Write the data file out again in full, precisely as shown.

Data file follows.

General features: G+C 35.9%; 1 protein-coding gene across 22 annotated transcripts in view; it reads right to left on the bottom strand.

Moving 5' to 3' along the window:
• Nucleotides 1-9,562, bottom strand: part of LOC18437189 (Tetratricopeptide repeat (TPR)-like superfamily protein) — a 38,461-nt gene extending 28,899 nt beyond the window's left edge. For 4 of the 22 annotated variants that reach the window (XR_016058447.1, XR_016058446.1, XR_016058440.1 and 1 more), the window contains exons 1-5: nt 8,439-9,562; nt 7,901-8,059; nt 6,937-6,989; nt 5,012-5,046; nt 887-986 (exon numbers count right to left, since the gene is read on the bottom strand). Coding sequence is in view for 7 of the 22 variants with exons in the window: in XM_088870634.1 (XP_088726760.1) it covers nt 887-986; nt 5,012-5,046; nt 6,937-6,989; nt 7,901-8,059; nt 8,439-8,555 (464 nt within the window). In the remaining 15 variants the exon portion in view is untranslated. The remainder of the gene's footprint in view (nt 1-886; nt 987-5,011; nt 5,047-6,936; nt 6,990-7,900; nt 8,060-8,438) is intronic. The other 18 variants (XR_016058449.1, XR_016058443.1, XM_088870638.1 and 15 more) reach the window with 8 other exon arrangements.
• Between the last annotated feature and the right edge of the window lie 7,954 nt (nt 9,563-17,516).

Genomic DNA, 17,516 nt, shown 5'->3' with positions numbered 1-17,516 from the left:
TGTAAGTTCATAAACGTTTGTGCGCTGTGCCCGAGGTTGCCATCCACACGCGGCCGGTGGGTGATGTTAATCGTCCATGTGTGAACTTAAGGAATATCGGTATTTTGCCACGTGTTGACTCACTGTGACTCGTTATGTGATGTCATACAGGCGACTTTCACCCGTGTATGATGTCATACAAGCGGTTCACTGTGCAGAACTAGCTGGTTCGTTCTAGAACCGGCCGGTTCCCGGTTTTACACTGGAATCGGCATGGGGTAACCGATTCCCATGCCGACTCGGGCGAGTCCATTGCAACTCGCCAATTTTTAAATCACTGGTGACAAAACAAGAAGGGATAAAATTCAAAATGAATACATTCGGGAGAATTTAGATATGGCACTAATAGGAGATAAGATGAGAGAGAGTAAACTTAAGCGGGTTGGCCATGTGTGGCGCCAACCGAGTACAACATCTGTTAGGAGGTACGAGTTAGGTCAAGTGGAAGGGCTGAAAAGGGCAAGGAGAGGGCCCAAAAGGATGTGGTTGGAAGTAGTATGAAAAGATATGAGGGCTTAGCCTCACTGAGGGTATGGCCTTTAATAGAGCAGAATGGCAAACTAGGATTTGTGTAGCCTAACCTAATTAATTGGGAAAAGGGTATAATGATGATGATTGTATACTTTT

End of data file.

General features: G+C 35.9%; 1 protein-coding gene across 22 annotated transcripts in view; it reads right to left on the bottom strand.

Moving 5' to 3' along the window:
• Nucleotides 1-9,562, bottom strand: part of LOC18437189 (Tetratricopeptide repeat (TPR)-like superfamily protein) — a 38,461-nt gene extending 28,899 nt beyond the window's left edge. For 4 of the 22 annotated variants that reach the window (XR_016058447.1, XR_016058446.1, XR_016058440.1 and 1 more), the window contains exons 1-5: nt 8,439-9,562; nt 7,901-8,059; nt 6,937-6,989; nt 5,012-5,046; nt 887-986 (exon numbers count right to left, since the gene is read on the bottom strand). Coding sequence is in view for 7 of the 22 variants with exons in the window: in XM_088870634.1 (XP_088726760.1) it covers nt 887-986; nt 5,012-5,046; nt 6,937-6,989; nt 7,901-8,059; nt 8,439-8,555 (464 nt within the window). In the remaining 15 variants the exon portion in view is untranslated. The remainder of the gene's footprint in view (nt 1-886; nt 987-5,011; nt 5,047-6,936; nt 6,990-7,900; nt 8,060-8,438) is intronic. The other 18 variants (XR_016058449.1, XR_016058443.1, XM_088870638.1 and 15 more) reach the window with 8 other exon arrangements.
• Between the last annotated feature and the right edge of the window lie 7,954 nt (nt 9,563-17,516).

Genomic DNA, 17,516 nt, shown 5'->3' with positions numbered 1-17,516 from the left:
TGTAAGTTCATAAACGTTTGTGCGCTGTGCCCGAGGTTGCCATCCACACGCGGCCGGTGGGTGATGTTAATCGTCCATGTGTGAACTTAAGGAATATCGGTATTTTGCCACGTGTTGACTCACTGTGACTCGTTATGTGATGTCATACAGGCGACTTTCACCCGTGTATGATGTCATACAAGCGGTTCACTGTGCAGAACTAGCTGGTTCGTTCTAGAACCGGCCGGTTCCCGGTTTTACACTGGAATCGGCATGGGGTAACCGATTCCCATGCCGACTCGGGCGAGTCCATTGCAACTCGCCAATTTTTAAATCACTGGTGACAAAACAAGAAGGGATAAAATTCAAAATGAATACATTCGGGAGAATTTAGATATGGCACTAATAGGAGATAAGATGAGAGAGAGTAAACTTAAGCGGGTTGGCCATGTGTGGCGCCAACCGAGTACAACATCTGTTAGGAGGTACGAGTTAGGTCAAGTGGAAGGGCTGAAAAGGGCAAGGAGAGGGCCCAAAAGGATGTGGTTGGAAGTAGTATGAAAAGATATGAGGGCTTAGCCTCACTGAGGGTATGGCCTTTAATAGAGCAGAATGGCAAACTAGGATTTGTGTAGCCTAACCTAATTAATTGGGAAAAGGGTATAATGATGATGATTGTATACTTTT